WASHINGTON – Two more groups and two individuals have lost their financial assets following an order by Treasury Secretary Paul O'Neill, bringing to 168 the number of organizations that have been shut down under a measure designed to block the funding of entities suspected of providing assistance to terror organizations.
The two groups are Afghan Support Committee, a non-governmental organization with operations in Jalalabad, Afghanistan, that was founded by terrorist leader Usama bin Laden, and Revival of Islamic Heritage Society, a Kuwait-based NGO with operations in Pakistan and Afghanistan. The individuals whose finances were frozen are ASC finance chief Abu Bakr Al-Jiziri and RIHS Director Abd al-Muhsin Al-Libi.
According to investigators, ASC and RIHS have financed and facilitated terrorist activities while portraying themselves as legitimate charities. Al-Jiziri and Al-Libi collected money for Al Qaeda from local Arab NGOs by claiming the funds were for orphans and widows. They effectively defrauded donors and inflated the numbers of orphans and widows.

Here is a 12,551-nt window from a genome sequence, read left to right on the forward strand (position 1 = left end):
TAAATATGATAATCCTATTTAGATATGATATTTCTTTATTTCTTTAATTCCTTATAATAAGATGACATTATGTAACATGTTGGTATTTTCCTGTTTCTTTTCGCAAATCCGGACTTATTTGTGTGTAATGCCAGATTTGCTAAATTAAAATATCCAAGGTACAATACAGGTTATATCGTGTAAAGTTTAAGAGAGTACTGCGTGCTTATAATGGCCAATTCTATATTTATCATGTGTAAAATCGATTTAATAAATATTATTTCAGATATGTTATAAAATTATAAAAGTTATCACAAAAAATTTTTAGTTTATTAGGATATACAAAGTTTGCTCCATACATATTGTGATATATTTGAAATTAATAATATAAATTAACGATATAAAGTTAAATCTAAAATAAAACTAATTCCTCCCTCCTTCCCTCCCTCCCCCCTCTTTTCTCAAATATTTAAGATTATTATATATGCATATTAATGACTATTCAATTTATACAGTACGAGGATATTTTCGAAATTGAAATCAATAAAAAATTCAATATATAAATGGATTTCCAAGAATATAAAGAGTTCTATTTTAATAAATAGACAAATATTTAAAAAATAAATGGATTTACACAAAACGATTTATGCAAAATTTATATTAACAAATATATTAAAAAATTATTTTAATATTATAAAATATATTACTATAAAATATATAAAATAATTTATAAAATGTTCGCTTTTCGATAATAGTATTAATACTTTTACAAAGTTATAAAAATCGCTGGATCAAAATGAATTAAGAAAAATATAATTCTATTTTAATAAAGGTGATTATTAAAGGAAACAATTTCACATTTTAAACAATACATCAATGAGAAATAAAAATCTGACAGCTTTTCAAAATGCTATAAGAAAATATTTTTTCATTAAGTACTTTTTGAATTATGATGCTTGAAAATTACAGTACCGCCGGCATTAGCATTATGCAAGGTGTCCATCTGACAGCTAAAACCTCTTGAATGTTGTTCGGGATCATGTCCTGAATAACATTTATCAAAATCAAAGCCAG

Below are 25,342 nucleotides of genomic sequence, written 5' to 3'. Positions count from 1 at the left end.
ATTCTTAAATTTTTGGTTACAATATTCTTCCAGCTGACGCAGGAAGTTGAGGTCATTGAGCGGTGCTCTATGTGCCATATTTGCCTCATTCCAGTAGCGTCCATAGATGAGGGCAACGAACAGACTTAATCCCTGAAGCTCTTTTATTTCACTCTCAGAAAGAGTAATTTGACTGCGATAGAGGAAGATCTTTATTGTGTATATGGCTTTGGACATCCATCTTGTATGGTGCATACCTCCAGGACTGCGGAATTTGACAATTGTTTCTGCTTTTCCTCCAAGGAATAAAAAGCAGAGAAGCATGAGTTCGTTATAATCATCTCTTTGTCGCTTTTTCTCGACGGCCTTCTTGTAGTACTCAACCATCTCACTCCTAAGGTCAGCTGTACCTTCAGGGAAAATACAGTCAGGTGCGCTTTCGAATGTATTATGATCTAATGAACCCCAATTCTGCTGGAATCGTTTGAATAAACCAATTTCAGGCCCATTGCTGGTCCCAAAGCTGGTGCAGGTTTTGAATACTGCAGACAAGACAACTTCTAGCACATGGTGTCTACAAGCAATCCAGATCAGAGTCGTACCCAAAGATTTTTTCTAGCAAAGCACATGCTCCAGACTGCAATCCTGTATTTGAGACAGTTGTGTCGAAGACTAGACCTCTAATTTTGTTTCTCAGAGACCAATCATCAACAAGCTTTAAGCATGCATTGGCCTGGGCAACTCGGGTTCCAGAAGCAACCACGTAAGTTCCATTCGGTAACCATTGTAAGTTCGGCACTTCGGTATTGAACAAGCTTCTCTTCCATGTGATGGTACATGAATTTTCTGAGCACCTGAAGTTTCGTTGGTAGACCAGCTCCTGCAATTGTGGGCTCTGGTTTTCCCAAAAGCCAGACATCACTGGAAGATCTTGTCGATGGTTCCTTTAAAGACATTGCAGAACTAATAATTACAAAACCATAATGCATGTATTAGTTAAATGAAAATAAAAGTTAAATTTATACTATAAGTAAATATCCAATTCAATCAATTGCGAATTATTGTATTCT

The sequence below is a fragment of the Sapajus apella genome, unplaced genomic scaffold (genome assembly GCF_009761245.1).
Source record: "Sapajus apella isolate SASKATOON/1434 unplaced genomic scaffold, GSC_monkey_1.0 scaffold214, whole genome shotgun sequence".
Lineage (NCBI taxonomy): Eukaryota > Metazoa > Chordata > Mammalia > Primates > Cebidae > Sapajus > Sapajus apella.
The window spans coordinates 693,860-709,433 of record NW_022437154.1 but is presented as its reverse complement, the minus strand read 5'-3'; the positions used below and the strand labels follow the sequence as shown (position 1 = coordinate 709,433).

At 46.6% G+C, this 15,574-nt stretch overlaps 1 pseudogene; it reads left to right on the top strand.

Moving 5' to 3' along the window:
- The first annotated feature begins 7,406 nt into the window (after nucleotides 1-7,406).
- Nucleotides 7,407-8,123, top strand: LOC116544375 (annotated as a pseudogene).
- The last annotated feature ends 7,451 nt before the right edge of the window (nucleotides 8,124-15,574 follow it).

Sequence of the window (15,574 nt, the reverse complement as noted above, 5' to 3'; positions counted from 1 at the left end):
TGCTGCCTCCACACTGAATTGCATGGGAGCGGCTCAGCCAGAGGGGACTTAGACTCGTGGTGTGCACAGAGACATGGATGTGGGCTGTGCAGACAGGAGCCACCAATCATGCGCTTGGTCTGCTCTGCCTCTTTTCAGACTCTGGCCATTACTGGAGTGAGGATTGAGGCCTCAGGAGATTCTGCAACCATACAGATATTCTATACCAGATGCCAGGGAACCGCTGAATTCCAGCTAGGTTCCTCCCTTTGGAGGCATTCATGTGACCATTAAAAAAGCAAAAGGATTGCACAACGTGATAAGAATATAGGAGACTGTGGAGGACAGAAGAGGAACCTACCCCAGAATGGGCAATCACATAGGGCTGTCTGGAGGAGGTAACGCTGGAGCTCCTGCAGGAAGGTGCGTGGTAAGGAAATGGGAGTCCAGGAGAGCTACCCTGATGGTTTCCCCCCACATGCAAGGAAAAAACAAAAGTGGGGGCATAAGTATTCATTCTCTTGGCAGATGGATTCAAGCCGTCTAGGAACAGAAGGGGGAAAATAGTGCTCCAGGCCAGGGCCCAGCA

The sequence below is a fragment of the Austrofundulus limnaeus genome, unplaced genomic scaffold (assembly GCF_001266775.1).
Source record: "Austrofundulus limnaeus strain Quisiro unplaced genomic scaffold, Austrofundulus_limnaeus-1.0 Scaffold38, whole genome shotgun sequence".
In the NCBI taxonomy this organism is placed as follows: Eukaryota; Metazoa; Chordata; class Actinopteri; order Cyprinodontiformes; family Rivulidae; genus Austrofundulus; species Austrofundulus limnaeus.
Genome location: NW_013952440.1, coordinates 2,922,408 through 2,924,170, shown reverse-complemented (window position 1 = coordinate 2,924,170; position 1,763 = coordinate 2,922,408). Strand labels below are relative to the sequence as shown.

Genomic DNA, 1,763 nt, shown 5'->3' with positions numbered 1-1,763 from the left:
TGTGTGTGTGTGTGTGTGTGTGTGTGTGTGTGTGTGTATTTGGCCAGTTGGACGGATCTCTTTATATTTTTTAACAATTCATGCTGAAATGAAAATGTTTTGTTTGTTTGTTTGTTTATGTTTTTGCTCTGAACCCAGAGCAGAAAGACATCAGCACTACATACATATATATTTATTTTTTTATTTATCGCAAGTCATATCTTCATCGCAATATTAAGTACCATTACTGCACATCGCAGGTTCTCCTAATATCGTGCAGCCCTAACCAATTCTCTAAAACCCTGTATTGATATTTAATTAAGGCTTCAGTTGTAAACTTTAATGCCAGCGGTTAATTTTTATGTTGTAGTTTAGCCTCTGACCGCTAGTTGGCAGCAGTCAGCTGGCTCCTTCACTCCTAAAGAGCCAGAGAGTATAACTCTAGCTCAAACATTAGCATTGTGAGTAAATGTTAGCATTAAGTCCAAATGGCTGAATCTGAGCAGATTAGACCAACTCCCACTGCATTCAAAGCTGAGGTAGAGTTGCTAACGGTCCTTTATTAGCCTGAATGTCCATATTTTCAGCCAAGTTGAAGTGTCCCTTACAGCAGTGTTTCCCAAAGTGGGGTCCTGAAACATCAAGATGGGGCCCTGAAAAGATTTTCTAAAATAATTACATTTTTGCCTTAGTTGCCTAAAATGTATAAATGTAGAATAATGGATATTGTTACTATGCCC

"The Afghan Support Committee, branches of the Revival of Islamic Heritage Society and two of their employees defrauded well-intentioned donors and turned funds meant for good into funds for evil," O'Neill said at a news conference. "(They) have been stealing from widows and orphans to fund Al Qaeda terrorism."
Assets are now frozen. There is a 10-day period during which international banks will document how much money is associated with these organizations in accounts around the world.
Treasury Department spokesman Rob Nichols said the government does not believe any money is parked in the United States, but it is possible that people in the United States gave money to the two organizations.
Wednesday's action comes as a result of a task force investigation by the U.S. Customs Service, the Treasury Department, the Internal Revenue Service, the Central Intelligence Agency, the Federal Bureau of Investigation and the State Department.
Under an order passed by President Bush following the Sept. 11 attacks on the Pentagon and World Trade Center, assets of suspected terror organizations would be frozen. The United Nations also passed a similar measure.
Worldwide, more than $68 million in assets have been cut off.
The Associated Press contributed to this report.
Carl Cameron currently serves as Fox News Channel's (FNC) Washington-based chief political correspondent. He joined FNC in 1996 as a correspondent.